+ A

Japanese carmakers’ sales drop

Toyota’s hybrids were popular, but VW, Audi make a strong return
Sept 29,2018
이미지뷰
Japanese carmakers have been enjoying unprecedented success in Korea over the past few years. They’ve benefited from Volkswagen and Audi’s absence from the local imported car market due to emissions scandals.

But their sales boom is coming to an end.

The German marques have returned to Korea, and an end to a government subsidy for hybrid vehicles is expected to hit the Japanese companies hard. Japanese automakers have strong hybrid lineups and have benefited from rising interest in eco-friendly powertrains.

Toyota sold a record 11,700 cars in Korea last year, posting 26.3 percent growth over 2016. Its luxury brand Lexus sold 12,603 cars, which was 19 percent more than in the previous year. Honda sold 10,299 cars last year, 55.2 percent more than 2016.

According to the Korea Automobile Importers & Distributors’ Association, Japanese cars accounted for 16.9 percent of imported car sales in August compared to 21.1 percent in the same month one year ago. In terms of accumulated sales for 2018, the percentage of Japanese cars in the imported car market was 15.4 percent through August compared to 18.7 percent during the same period last year.

Potential customers of Japanese brands have been sucked up by various competitors, but Volkswagen and Audi’s return to the Korean market has been the biggest factor.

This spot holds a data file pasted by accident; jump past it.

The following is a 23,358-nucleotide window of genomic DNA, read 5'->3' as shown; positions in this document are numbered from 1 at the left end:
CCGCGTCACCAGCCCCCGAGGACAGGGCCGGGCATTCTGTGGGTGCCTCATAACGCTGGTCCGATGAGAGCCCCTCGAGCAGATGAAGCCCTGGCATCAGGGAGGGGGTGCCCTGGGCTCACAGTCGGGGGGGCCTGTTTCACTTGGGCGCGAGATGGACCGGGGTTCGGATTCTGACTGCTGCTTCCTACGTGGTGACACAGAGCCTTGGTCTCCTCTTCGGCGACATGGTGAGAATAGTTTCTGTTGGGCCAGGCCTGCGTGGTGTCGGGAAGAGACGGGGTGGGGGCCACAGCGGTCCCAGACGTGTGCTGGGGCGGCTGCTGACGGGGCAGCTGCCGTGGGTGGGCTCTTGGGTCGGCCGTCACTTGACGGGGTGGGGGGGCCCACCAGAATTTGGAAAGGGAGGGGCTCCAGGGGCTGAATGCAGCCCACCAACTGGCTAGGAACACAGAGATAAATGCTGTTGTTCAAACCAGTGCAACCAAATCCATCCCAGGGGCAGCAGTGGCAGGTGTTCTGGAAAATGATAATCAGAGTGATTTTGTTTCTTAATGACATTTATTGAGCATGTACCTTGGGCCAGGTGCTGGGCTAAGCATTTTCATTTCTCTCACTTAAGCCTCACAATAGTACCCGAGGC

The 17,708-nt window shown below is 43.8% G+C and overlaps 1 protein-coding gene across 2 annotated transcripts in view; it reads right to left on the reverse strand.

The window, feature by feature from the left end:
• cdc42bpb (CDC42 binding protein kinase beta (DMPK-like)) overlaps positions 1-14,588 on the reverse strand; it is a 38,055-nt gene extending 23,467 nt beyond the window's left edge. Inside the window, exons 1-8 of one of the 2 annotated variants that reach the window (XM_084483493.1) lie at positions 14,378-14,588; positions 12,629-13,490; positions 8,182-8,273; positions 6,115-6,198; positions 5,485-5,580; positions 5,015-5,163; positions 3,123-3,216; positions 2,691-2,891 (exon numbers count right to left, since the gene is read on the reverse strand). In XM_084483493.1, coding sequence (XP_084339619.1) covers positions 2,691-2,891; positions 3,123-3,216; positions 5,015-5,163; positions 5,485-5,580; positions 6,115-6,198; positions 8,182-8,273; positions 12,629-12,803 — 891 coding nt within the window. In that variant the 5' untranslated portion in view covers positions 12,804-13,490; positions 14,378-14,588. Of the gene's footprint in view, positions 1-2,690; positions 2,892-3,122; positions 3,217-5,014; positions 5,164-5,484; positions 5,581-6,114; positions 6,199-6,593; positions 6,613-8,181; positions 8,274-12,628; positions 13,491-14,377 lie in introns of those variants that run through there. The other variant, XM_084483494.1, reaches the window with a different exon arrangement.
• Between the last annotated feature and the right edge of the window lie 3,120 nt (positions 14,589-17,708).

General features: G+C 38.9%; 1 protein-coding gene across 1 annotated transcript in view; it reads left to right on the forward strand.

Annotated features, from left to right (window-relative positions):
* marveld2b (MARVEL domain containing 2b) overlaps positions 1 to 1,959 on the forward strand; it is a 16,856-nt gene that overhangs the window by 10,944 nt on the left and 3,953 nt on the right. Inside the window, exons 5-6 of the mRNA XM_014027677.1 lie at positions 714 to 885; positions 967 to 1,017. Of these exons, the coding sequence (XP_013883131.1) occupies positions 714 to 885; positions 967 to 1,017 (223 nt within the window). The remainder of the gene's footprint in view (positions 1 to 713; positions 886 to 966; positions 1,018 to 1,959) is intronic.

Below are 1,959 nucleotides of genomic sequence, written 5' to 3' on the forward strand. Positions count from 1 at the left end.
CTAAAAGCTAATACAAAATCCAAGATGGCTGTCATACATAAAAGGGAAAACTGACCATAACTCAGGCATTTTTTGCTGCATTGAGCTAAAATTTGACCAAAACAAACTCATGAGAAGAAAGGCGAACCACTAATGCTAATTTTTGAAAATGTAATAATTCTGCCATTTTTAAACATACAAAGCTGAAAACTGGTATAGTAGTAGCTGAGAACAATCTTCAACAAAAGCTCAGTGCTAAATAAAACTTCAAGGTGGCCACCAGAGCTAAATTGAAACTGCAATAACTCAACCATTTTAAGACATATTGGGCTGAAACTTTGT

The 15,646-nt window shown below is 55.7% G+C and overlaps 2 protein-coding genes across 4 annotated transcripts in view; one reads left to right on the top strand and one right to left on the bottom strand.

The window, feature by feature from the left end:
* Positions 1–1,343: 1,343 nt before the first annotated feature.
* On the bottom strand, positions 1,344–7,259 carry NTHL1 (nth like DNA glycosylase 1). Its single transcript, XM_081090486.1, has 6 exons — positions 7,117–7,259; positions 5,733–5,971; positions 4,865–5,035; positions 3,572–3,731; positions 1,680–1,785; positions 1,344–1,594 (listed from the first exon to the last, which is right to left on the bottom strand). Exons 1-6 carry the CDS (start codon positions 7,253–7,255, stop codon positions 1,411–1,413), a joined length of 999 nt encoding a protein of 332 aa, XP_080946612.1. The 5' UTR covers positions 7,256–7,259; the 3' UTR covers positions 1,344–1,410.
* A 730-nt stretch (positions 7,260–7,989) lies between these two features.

In August, Audi, which currently only sells three models in Korea, shot up to third place among imported car companies, selling 2,098 cars. It was followed by Volkswagen with 1,820 units. Toyota was in fifth place with 1,326 cars and Honda was in 10th place with 724 vehicles sold.

Early this year, before Volkswagen and Audi came back with key models like VW’s Tiguan SUV and Audi’s A3 and A6 sedans, Toyota and Lexus were switching places between third and fourth after Mercedes-Benz and BMW.

The Ministry of Environment announced early this month that it would eliminate the 500,000 won subsidy given to buyers of hybrid vehicles next year. Last year, 93 percent of the cars sold by Lexus and 63 percent of the cars sold by Toyota were equipped with hybrid powertrains. The carmakers’ bestselling models are hybrids - the ES 300h for Lexus and the Camry Hybrid for Toyota.

As more carmakers jump into that segment, competition is getting tougher for the Japanese.

Hyundai Motor launched a hybrid version of its popular Grandeur sedan last year, and sold 15,338 of the model this year as of August. Other hybrid vehicles, such as Kia Motors’ Niro SUV and K7 Hybrid, are doing well in the market. Hyundai Motor said that it is scheduled to launch a hybrid version of its small Kona SUV next year.

“Japanese carmakers have a competitive edge in hybrids, but with an increasing number of competitors in the market from domestic players, with their inevitably lower prices, Japanese cars’ stance here could be threatened,” said Kim Pil-soo, an automotive engineering professor at Daelim University.

Toyota currently sells 11 models in Korea, and six of them have hybrid powertrains.


BY JIN EUN-SOO [jin.eunsoo@joongang.co.kr]